The service level agreement (SLA) should be written in such a way that it allows for the effective management of the service and reduces conflict areas by eliminating unrealistic expectations. In this respect, note that in the event of contractual non-performance by the service provider (e.g., refusal to carry out maintenance), the client may have the service provider ordered to carry out maintenance under contractual penalty payment terms, or be authorised by the judge to have the software maintained by another service provider at the expense of the first. A key point here is the access to the software source code, which should ideally be put under escrow in the hands of a third party.
Indeed, if not regulated contractually, access to the source code can be difficult to negotiate in the event of a dispute – and this is frequently a source of dispute. This is why it is strongly advised to stipulate in the contract that the client can access the source code in the event of a contractual breach by the supplier or in the event that the supplier faces insolvency proceedings. To this end, the use of an escrow clause is highly recommended.iii Data processing disputes
Data protection litigation is relatively recent in Luxembourg and coincides with the entry into force of the EU General Data Protection Regulation (GDPR).3 In fact, previously, the Luxembourg supervisory data protection authority (CNPD) was very cautious about imposing sanctions. Since the adoption of the GDPR and the reinforcement of the sanctioning powers of the European data protection supervisory authorities, the CNPD has acquired greater human resources and it initiated several audit campaigns in 2018 relating to the function of data protection officer and to video surveillance and geolocation. Eight decisions imposing administrative fines were taken in June and July 2021. The amount of the fines is low (on average around €2,000, with a maximum of €18,000) compared to other jurisdictions.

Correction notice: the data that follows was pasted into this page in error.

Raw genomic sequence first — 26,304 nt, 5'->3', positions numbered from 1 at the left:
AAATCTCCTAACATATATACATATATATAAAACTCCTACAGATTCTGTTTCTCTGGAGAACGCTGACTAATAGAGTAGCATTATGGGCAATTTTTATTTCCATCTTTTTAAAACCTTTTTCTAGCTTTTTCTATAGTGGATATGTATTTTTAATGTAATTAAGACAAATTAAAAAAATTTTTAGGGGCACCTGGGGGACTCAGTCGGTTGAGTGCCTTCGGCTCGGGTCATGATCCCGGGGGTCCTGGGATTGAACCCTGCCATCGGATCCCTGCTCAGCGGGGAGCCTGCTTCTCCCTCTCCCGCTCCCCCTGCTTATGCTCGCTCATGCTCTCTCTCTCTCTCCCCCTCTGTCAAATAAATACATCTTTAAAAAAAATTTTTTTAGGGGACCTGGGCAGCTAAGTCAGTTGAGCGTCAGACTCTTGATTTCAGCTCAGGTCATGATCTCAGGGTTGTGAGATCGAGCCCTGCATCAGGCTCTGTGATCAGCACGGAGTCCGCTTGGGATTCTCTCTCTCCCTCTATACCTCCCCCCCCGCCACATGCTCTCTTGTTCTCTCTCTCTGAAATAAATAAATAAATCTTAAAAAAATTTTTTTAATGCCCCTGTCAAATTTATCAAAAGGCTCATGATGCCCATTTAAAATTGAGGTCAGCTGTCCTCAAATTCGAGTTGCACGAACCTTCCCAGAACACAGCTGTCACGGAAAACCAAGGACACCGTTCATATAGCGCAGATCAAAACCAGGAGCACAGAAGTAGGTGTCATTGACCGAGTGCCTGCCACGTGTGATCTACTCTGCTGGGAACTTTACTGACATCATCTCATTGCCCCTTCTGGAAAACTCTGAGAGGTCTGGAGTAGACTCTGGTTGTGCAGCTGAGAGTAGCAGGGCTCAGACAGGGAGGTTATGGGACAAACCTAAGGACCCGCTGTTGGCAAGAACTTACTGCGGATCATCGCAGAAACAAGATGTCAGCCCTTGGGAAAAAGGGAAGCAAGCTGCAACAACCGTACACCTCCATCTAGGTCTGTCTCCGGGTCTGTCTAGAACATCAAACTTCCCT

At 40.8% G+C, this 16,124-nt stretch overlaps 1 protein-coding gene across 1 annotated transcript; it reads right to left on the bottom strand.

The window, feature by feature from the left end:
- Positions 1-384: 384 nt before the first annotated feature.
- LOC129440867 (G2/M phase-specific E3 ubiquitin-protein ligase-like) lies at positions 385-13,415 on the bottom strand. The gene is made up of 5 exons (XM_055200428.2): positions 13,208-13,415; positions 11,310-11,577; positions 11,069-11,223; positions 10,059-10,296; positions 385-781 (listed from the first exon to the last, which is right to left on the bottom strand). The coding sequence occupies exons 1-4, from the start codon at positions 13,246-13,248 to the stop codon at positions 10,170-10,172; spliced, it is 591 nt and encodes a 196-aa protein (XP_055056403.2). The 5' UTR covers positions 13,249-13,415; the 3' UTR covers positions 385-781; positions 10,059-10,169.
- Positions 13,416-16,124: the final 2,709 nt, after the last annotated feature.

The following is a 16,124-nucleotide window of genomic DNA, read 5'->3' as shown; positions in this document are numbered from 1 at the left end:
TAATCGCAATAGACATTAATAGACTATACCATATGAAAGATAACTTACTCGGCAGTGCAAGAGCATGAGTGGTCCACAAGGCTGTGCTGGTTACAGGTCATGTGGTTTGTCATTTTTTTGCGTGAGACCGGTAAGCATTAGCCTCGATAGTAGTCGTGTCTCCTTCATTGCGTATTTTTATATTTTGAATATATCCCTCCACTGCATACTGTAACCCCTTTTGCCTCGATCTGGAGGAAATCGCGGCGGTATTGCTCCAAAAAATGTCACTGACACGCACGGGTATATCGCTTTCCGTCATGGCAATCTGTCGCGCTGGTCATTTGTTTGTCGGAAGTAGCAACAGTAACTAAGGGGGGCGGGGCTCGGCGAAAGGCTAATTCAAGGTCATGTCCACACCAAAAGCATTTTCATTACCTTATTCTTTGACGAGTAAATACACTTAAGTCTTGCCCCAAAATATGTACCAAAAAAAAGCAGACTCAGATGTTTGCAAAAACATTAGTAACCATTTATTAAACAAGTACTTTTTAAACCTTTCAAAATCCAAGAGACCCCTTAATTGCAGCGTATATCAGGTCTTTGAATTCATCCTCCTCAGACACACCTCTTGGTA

This increase in the CNPD's investigative and sanctioning activities has led to increased litigation before the administrative courts, and more litigation is expected in the coming years.iv Other disputes
Where the claimant does not hold any IP right on which to base its action (for example, to defend an underlying concept or idea), a technology dispute may be tackled through either unfair competition or passing-off legislation.
Other disputes that are quite frequent consist in defamation and other offences committed via the internet or social media.
Finally, a large number of Luxembourg entities have entered into cloud computing contracts (infrastructure as a service (or IaaS), platform as a service (or PaaS), and software as a service (or SaaS)) to manage their IT infrastructures. These complex contracts require compliance with both civil contract law and the GDPR and, where applicable, with specific regulations applying to the financial sector, also with high security standards. Like other countries, the Grand Duchy of Luxembourg is not immune to cyberattacks of all kinds, and disputes may arise in this context in the event of breaches of information systems security.